There’s an old Wall Street maxim: “You never go broke taking a profit.” However, for most investors, especially those of us who are humans, that’s easier said than done.
We’ve always got “buy” disciplines and criteria: prices, forward PE ratios, dividend yields, etc. Or, if you’re a technician (aka “wiggle reader”), you look at 200 day moving averages, reverse head and shoulders patterns and other indicators.
But, in my experience, one of the hardest things for individual investors to do is sell a position, be it a winner or a loser. When we pick a winner, we fall in love and tend to convince ourselves that the good times will roll forever.[ad#Google Adsense 336×280-IA] When we pick a loser, we hate to admit we were wrong, so, we wait.
And we wait. And we wait. Hoping.
And in my experience, I’ve learned that “hoping” is not an investment strategy.
In a volatile market environment like we are currently facing, smart investors need to develop a sell discipline on both the profit and loss side.
When I first got into the investment business 20 odd years ago, the famous Tech bubble was in full bloom.
A guy on my firm’s equity research liaison desk had a pretty good discipline: if you get a good gain in an extremely short amount of time, my rule of thumb has always been three months or so, automatically take at least one third of the position off of the table. Another strong reason to sell is a change in the company’s fundamentals. If you bought the stock based on fundamentals and your thesis changes — it’s time to consider selling.
Here’s a real world example from my business. Last summer when energy stocks were being liquidated wholesale, I bought shares of Chevron (NYSE: CVX) in managed client accounts. The reason for the buy was purely based on price. The stock had been battered down 35% from its 52-week high. Long term, Chevron’s fundamentals are probably ok — but they’re not great, because the stock price is almost handcuffed to the behavior of energy prices, which are currently bogged down in a mauling bear market.
Was I ok holding the stock long term? Yeah, mostly. But I knew it would be a hard row to hoe of the near to medium term as investors and the company waited on some kind of recovery in oil and gas prices.
I got the bounce I wanted. But on the first opportunity, obviously, I hesitated. Why? A little greed, perhaps. We always want to get paid a little more. I had also decided that I was comfortable holding Chevron longer term. Then the fundamentals changed.
As the price of oil continued to decline going into the first of this year, the company, like all oil companies, struggled with executing in a depressed price environment, analysts cut their earnings per share forecast for 2016 by more than 50% from $2.75 to $1.32. That’s a change in fundamentals. I set a price target of around $90. A few weeks later, I got my wish and was out of 40% of the position at $89. Factoring in the dividend, we made a 23% total return. Not bad for six months work. Annualized, that’s nearly a 50% return. The S&P 500 turned in barely 4% for the same time period.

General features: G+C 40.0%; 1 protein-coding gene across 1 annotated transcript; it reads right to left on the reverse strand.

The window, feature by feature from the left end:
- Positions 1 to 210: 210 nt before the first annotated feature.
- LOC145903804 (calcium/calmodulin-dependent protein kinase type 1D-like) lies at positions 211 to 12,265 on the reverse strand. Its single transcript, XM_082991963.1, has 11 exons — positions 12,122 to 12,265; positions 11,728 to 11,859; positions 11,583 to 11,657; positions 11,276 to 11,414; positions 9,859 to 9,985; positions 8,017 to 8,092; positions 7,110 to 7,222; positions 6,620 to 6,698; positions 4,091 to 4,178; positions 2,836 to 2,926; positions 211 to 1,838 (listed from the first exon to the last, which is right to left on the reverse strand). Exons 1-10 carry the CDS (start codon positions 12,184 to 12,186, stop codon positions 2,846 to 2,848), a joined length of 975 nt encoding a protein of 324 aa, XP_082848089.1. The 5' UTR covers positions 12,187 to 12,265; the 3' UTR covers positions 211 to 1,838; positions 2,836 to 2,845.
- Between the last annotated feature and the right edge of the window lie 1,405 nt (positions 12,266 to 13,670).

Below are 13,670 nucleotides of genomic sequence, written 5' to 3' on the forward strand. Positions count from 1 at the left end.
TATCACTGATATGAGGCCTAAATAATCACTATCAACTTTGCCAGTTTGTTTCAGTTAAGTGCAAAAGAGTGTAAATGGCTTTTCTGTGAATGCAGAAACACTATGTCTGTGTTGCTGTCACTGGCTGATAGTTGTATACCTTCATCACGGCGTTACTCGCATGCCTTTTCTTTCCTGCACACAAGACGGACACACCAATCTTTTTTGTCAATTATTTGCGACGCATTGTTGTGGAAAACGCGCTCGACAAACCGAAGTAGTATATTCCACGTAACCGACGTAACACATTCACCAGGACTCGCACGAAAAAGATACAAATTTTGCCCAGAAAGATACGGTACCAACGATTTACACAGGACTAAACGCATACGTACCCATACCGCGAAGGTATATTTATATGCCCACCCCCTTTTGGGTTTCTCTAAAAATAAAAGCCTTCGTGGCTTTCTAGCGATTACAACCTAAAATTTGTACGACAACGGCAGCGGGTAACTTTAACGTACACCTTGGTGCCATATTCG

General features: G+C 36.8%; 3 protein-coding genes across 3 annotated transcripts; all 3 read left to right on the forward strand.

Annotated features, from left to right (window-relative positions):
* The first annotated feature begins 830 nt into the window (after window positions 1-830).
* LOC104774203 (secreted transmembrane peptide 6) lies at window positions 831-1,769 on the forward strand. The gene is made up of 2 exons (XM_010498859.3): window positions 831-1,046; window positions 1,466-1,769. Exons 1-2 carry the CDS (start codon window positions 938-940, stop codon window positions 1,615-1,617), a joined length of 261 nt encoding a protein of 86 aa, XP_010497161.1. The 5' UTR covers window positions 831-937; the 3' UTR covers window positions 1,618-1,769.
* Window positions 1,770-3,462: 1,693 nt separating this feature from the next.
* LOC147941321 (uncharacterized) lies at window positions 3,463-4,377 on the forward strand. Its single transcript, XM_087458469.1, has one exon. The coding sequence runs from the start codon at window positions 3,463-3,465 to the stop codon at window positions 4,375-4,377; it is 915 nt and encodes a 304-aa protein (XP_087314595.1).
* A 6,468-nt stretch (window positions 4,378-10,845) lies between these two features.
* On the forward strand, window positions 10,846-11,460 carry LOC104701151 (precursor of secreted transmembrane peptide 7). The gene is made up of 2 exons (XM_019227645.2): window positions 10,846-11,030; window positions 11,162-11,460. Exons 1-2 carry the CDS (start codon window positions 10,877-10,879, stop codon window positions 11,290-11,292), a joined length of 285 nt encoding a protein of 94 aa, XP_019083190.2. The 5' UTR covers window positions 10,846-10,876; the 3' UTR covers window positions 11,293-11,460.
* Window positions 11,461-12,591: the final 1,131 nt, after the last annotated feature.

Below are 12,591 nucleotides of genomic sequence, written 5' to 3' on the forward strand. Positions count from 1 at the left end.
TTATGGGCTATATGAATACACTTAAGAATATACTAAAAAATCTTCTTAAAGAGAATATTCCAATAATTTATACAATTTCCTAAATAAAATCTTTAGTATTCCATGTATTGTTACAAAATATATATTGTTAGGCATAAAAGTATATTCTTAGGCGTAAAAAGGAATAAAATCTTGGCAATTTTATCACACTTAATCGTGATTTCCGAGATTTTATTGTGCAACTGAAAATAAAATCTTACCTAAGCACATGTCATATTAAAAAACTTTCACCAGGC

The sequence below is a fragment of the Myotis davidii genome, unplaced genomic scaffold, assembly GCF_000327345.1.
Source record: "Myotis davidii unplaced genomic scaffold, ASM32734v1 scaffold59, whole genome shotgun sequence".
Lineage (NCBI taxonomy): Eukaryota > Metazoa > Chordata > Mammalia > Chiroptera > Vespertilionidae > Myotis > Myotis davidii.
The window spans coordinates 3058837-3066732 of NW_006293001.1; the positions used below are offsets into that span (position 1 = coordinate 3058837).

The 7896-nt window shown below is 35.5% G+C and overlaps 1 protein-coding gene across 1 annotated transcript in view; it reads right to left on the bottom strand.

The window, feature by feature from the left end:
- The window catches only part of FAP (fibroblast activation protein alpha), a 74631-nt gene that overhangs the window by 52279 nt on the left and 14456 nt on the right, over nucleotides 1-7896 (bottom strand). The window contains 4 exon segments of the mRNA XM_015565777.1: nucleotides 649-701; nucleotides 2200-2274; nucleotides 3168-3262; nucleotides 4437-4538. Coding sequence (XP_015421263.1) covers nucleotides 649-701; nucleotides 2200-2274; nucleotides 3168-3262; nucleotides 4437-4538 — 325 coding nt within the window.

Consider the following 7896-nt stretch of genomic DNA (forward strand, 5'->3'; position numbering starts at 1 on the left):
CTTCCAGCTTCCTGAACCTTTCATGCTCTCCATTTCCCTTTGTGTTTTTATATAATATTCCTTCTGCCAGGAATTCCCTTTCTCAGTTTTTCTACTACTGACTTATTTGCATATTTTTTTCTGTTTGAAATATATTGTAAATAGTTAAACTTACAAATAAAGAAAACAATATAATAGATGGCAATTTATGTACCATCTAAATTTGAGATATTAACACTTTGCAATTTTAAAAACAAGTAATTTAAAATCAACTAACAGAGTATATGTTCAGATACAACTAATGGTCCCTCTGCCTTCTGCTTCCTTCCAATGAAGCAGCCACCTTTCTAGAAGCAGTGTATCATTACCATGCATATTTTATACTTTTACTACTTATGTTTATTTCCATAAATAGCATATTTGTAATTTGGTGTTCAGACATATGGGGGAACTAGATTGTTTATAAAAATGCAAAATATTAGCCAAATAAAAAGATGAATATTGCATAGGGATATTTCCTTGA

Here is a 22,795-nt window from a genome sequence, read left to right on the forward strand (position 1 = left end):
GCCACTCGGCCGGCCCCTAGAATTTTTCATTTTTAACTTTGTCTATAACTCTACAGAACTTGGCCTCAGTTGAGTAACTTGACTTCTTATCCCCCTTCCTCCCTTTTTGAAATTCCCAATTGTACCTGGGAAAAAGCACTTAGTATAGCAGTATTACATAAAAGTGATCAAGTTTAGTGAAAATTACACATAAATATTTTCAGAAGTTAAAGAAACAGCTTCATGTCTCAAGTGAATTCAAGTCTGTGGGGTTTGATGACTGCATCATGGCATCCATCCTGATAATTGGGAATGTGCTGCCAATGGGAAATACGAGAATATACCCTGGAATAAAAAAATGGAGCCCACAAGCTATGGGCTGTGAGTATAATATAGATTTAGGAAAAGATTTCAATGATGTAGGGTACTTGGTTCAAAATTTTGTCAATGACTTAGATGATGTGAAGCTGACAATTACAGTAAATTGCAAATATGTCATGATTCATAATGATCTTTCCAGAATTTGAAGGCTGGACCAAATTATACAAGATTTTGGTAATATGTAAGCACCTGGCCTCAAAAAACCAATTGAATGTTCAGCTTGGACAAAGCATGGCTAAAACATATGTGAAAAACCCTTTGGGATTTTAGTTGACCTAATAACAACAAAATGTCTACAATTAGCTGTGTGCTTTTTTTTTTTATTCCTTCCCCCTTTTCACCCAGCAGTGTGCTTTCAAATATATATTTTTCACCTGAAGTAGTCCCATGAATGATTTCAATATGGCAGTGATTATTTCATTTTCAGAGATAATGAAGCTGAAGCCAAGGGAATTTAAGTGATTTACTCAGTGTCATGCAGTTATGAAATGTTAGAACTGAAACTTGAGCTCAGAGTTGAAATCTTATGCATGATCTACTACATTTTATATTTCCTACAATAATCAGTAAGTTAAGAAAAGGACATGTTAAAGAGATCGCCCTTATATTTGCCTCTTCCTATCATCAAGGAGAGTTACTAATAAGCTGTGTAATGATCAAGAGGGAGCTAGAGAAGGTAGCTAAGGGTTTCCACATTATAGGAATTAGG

I kept more than half the position on the books. Chevron is still a high quality company I want to own longer term. Although the company is committed to paying a dividend, there is concern about sustainability of the current 4.5% rate. Management has chosen to protect the dividend over increasing capital spending which would result in higher production, revenue, and earnings growth when energy prices rebound.
However, Chevron has monster annual cash flow in excess of $25 billion and very low long term debt to capitalization of just 17% — about half that of its peers. But, despite the solid balance sheet, the situation bears watching.
Risks To Consider: The biggest and most obvious risk when crafting a sell discipline is opportunity cost — leaving money on the table. Selling just part of the position allows the investor to remain exposed to further upside in the stock while preserving gains and managing risk.
Taxes are also a consideration. In non-retirement accounts, capital gains are taxed at both short AND long term rates. While taking that gain looks good on the surface, a short term capital gain (a holding period less than 31 days) is taxed at the investor’s ordinary income tax rate while long term gains are taxed at a standard 20%. Individuals in higher tax brackets should take this into consideration. Again, the tax implications can be mitigated by selling only part of the position. Investors should always evaluate their tax position and consult their tax professional if necessary.
Action To Take: I still firmly believe in owning high quality dividend paying stocks for the long term. But in today’s low return investment environment, investors should strongly consider taking, at least, partial gains if the opportunity arises. If the market is returning 6% and you’ve made 20%+, you probably need to take some off of the table. The first place to start is formulating an articulated sell discipline. Speaking from experience, missing an opportunity is no fun.
How do you cut a loser loose? I’ll discuss having a sell discipline for the down side next week.
— Adam Fischbaum
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Source: Street Authority